The View from Here: Buzzards in March

Painting with Words

They were displaying all day: soaring on the updrafts above the fields across the valley.  But now comes something quite different.

photo-1507914205014-16271c3fa66b

Against the rising half-moon hanging silver in a wide open, innocent sky, undersides aflamed by amber shards of setting sun, three buzzards are wheeling: carving lazy, majestic arcs which skim the treetops and the ridges and the gables on the roof.

So close.  If I stretched out my arm, surely I would feel the whisper of those shining wings?

buzzard_inflight_1200x675buzzard_inflight_1200x675

buzzard_inflight_1200x675

 

 

 

 

 

You must first realize the thing completely in your mind. Then grasp the brush, fix your attention so that you see clearly what you wish to paint; start quickly, move the brush, follow straight what you see before you, as the buzzard swoops down when the hare jumps out. If you hesitate one moment, it is gone.

Morris Graves

 

Credits:

Photo by Vincent van Zalinge on Unsplash

Drawings from RSPB

23 thoughts on “The View from Here: Buzzards in March”

  1. Lovely Sandra- we’re privileged here, too. Buzzards are around but my close encounters are with Red Kites who swoop past at ear level, sometimes close enough to touch were I brave enough. They seem to have no fear of man…
    xx

    Liked by 2 people

  2. Now I can see that we really will have to compare names of birds in our different environs. Here those would be a kind of hawk, not a buzzard. Today I posted a picture of our nuthatch. Curious to see if it is the same in Cornwall.

    Liked by 2 people

    1. Elizabeth, I’ve just seen your nuthatch picture. I didn’t comment because it felt inappropriate given the message of the post, but I can tell you here that our nuthatch also walks up and down tree trunks, and eats upside down. The two birds look similar in shape but are quite different in colouring. Ours is blue and russet – almost orange. One of our most beautiful garden birds.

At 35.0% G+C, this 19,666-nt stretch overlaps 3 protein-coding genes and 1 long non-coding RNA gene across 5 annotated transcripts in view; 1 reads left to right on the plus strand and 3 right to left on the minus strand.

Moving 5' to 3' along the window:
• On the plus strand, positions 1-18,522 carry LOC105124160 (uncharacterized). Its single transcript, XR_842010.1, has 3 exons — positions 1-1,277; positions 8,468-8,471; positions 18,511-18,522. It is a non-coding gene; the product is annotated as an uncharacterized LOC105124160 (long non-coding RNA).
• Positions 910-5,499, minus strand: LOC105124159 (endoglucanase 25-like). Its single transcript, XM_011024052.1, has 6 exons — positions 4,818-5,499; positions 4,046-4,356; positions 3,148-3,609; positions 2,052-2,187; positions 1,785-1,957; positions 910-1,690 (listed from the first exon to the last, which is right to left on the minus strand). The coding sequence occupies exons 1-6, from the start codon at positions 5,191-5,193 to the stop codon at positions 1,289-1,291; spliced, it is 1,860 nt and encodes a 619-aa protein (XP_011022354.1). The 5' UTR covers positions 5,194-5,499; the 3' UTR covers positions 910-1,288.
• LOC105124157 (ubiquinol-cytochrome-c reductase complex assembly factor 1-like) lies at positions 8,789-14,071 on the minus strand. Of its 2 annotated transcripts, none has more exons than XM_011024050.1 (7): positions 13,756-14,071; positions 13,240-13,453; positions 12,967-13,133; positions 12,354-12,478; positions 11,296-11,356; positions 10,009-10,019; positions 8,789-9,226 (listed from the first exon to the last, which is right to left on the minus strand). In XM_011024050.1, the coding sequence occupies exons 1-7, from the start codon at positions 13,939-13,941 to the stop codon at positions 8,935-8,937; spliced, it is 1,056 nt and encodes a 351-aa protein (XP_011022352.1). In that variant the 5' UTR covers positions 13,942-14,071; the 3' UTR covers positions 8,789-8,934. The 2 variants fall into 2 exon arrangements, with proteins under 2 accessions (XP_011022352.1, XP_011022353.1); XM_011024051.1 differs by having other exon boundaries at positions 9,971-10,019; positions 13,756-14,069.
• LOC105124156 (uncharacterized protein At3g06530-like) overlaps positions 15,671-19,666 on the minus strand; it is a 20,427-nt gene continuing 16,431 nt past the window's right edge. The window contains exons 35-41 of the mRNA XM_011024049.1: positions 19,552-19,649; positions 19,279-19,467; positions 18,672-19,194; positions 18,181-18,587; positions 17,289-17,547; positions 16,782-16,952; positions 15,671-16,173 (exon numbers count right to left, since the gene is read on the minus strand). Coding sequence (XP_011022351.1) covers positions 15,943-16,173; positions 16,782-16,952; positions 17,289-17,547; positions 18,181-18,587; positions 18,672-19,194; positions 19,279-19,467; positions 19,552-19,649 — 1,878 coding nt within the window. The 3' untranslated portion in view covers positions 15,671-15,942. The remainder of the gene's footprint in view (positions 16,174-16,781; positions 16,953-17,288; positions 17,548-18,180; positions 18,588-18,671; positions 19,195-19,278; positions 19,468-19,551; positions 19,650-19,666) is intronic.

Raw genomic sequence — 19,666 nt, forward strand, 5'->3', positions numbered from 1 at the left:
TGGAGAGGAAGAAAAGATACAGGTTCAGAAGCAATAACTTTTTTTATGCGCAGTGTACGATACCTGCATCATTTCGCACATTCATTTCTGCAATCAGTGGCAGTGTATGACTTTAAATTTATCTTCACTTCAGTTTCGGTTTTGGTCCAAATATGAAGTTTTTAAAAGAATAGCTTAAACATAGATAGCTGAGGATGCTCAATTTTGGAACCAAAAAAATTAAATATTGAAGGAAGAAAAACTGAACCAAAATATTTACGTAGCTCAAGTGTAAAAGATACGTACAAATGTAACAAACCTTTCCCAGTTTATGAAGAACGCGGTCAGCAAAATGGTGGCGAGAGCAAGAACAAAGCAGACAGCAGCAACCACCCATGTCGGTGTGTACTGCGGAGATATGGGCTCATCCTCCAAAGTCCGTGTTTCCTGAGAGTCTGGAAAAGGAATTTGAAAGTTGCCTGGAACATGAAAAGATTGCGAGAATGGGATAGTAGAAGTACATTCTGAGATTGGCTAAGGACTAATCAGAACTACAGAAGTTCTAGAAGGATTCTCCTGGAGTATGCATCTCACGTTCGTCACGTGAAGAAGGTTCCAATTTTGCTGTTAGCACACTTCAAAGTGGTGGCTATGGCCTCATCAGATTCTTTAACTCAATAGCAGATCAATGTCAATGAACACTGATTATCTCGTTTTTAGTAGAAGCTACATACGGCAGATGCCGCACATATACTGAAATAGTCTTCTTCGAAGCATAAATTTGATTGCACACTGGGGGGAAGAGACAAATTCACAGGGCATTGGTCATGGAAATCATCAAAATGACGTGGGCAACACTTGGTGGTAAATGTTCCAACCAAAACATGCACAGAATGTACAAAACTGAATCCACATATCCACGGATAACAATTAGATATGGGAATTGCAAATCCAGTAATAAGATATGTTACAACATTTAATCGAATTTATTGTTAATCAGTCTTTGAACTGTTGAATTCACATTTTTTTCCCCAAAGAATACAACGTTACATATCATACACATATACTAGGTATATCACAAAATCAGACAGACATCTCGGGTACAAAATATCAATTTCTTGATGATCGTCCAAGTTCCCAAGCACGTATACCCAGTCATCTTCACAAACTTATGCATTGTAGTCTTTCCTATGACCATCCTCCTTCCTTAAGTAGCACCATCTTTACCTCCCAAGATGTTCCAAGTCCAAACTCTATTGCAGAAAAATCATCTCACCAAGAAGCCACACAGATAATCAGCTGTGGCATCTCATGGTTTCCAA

Hawks here would be much smaller than buzzards.

      Liked by 2 people

  3. Glorious birds, as are the red kites, and we are very fortunate to have plenty of each species in the skies around here. Sometimes they are harrassed by crows but they seem to survive all attacks.

    Liked by 1 person

    1. Yes, I love both too. Red kites haven’t made it down here yet but I’m sure they will given how well they are breeding. I’ve seen the buzzards mobbed by crows here. Quite dramatic!

      Like

    1. Yesterday we had a sparrowhawk sitting on the railings of the balcony – just a few feet (and a sheet of glass) away from us. We watched for aged; so beautiful. And now I’m tempted to pop the video on the blog….. 😉

      Liked by 1 person

Leave a Reply

Fill in your details below or click an icon to log in:

WordPress.com Logo

You are commenting using your WordPress.com account. Log Out /  Change )

Google+ photo

You are commenting using your Google+ account. Log Out /  Change )

Twitter picture

You are commenting using your Twitter account. Log Out /  Change )

Facebook photo

You are commenting using your Facebook account. Log Out /  Change )

w

Connecting to %s